Shota Nakajima opens chaotic Detroit-style Japanese pizzeria on Capitol Hill

Celebrity chef Shota Nakajima has been rumored to have been involved with many different restaurants this year – including a teriyaki restaurant he mysteriously retired from in Cle Elum – but Nakajima’s latest project is perhaps his most surprising to come. date: he opens a pizza at the Detroit restaurant.

Kōbo, which means yeast in Japanese, will launch on September 10 at Redhook Brewlab on Capitol Hill, next to Nakajima’s fried chicken restaurant, Taku. It will serve Nakajima’s Japanese version of Detroit-style pizza as well as umami-heavy brewery snacks.

At first glance, Nakajima, a chef trained in Japan, seems to have little connection to the typical Midwestern dish of Kōbo. But he says the Detroit-style pizza (with its crispy cheese crust and soft interior) reminds him of the kind of starchy street food (okonomiyaki, a savory cabbage pancake) he enjoyed while training as a chef in Osaka, Japan, a carb-obsessed city where people order rice with their yakisoba and ramen.

A rectangular pizza topped with cilantro, chopped fried chicken, sliced ​​red onions and hot sauce.

The Hot Neighbor is a chaotic creation topped with chopped Taku fried chicken, cilantro and hot koji sauce.
Nakajima Shot

A rectangular pizza topped with ground meat, shredded cabbage, pickled onions and green onions.

The Dodger is made with braised beef, cheddar, and cabbage, among other ingredients, and topped with Kewpie mayonnaise.
Shota Nakajima

Nakajima says taking over the Redhook Brewlab kitchen is part of a larger effort to connect businesses and build a closer community in the blocks surrounding Taku.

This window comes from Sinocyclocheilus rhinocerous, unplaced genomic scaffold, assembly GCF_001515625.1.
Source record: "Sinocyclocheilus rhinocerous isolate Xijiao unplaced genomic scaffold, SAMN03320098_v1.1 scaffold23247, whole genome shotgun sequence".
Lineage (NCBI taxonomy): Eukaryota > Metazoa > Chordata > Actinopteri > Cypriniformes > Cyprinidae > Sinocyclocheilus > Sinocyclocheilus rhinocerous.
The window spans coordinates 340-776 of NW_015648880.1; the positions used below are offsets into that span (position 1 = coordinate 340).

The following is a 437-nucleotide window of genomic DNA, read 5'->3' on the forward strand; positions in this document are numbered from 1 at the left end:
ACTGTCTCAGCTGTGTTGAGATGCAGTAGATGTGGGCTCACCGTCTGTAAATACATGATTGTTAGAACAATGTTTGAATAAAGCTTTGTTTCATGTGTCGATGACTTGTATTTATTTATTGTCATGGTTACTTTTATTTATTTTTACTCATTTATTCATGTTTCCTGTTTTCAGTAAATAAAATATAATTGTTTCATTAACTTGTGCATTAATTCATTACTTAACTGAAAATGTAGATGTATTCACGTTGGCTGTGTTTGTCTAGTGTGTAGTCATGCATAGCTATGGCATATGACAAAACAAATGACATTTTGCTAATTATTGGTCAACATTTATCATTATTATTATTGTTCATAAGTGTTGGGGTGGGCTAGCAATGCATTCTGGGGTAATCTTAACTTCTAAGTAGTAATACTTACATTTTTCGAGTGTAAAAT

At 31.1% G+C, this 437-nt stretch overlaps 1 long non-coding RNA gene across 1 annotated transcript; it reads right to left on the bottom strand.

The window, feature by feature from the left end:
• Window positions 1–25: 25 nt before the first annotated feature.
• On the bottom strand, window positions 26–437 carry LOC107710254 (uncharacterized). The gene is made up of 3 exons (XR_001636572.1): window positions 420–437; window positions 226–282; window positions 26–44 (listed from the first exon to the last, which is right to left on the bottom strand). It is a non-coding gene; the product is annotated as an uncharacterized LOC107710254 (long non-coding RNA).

“It’s a community vibe,” says Nakajima. “It’s almost like a food court when you walk in.”

Now, with a bigger space and kitchen, Nakajima says he’ll be able to collaborate more with local businesses — and with celebrity chefs across the country who want to work with him on pop-ups or need a little help. space for book signings and other publicity events.

“It was kind of the perfect first step to working with the block,” says Nakajima.

At Kōbo, Nakajima will serve pizza dough with a few twists that make the dish a little more Japanese, and a little more Shota. For example, Nakajima adds milk, buttermilk, and clarified butter to the dough to give it the flavor and sweetness of Japanese milk bread. He also mixes mochiko (the rice flour used to make mochi) with wheat flour to give the finished product a bit more elasticity, a technique he says is used in some Japanese pizzerias.

Pizzas range from classic flavors like The Flat-Earther, with mozzarella, red sauce and basil, to really chaotic creations like The Hot Neighbor, topped with chopped Taku fried chicken, jack cheese, hot sauce with koji and cilantro (a good example of the “chaos kitchen” trend, a kind of aggressive, strange but thoughtful approach to fusion that is sweeping the American restaurant scene this fall). Like the okonomiyaki, a few of the pizzas are topped with shredded cabbage, and The Dodger (named after Nakajima’s dog) is even served with Kewpie mayonnaise, a popular condiment for starchy Japanese street food.

Beyond pizza, Kōbo will serve bar snacks made like corn dog nuggets made with what Nakajima describes as a juicer, a Japanese version of Lit’l Smokies, tater tots served with ketchup à la chili jam, fried broccoli with sweet chili sauce, and pretzel bites with miso beer cheese.

Originally, when Nakajima was considering taking over the kitchen of Redhook Brewlab (the brewery needed help running its kitchen and he wanted to expand into the neighborhood), he planned to stay closer to his Japanese roots by serving okonomiyaki. But after spending time at the brewery and getting to know the regulars, he realized that American comfort food (with a few umami touches) would be an easier sell.

Redhook Brewlab is also now serving a Nakajima beer developed with the brewery – a red rice gose made with strawberry, raspberry and two stages of koji fermentation (the mold used to make sake) as well as a yeast fermentation of regular beer, for more umami and a longer, balanced aftertaste.

Kobo is located at 714 East Pike Street. Hours of operation will be 5:00 p.m. to 9:30 p.m. Wednesday through Saturday and 2:00 p.m. to 6:30 p.m. Sunday.

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